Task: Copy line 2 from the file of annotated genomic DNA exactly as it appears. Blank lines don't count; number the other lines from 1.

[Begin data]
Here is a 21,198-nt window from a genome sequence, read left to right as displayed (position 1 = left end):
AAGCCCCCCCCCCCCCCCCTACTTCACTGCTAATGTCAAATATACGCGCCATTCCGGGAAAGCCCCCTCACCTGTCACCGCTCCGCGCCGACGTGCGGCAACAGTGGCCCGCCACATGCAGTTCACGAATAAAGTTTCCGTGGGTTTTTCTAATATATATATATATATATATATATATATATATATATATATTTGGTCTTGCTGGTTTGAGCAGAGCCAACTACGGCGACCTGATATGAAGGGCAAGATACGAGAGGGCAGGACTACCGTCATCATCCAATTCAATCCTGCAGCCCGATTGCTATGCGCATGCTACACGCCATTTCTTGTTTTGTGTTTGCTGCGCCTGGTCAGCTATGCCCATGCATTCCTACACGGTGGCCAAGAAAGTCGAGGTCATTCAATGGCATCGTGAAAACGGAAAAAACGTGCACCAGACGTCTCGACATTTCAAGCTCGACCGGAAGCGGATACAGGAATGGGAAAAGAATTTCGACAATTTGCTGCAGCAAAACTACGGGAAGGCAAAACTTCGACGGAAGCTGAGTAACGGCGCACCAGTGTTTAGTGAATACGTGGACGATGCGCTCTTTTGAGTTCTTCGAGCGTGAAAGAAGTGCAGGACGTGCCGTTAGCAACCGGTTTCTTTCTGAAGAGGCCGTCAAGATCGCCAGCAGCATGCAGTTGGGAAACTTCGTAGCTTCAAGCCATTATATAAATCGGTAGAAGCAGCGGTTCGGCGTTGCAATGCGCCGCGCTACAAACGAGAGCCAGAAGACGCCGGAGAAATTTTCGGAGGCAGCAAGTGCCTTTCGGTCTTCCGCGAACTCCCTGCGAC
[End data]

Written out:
AAGCCCCCCCCCCCCCCCCTACTTCACTGCTAATGTCAAATATACGCGCCATTCCGGGAAAGCCCCCTCACCTGTCACCGCTCCGCGCCGACGTGCGGCAACAGTGGCCCGCCACATGCAGTTCACGAATAAAGTTTCCGTGGGTTTTTCTAATATATATATATATATATATATATATATATATATATATATTTGGTCTTGCTGGTTTGAGCAGAGCCAACTACGGCGACCTGATATGAAGGGCAAGATACGAGAGGGCAGGACTACCGTCATCATCCAATTCAATCCTGCAGCCCGATTGCTATGCGCATGCTACACGCCATTTCTTGTTTTGTGTTTGCTGCGCCTGGTCAGCTATGCCCATGCATTCCTACACGGTGGCCAAGAAAGTCGAGGTCATTCAATGGCATCGTGAAAACGGAAAAAACGTGCACCAGACGTCTCGACATTTCAAGCTCGACCGGAAGCGGATACAGGAATGGGAAAAGAATTTCGACAATTTGCTGCAGCAAAACTACGGGAAGGCAAAACTTCGACGGAAGCTGAGTAACGGCGCACCAGTGTTTAGTGAATACGTGGACGATGCGCTCTTTTGAGTTCTTCGAGCGTGAAAGAAGTGCAGGACGTGCCGTTAGCAACCGGTTTCTTTCTGAAGAGGCCGTCAAGATCGCCAGCAGCATGCAGTTGGGAAACTTCGTAGCTTCAAGCCATTATATAAATCGGTAGAAGCAGCGGTTCGGCGTTGCAATGCGCCGCGCTACAAACGAGAGCCAGAAGACGCCGGAGAAATTTTCGGAGGCAGCAAGTGCCTTTCGGTCTTCCGCGAACTCCCTGCGAC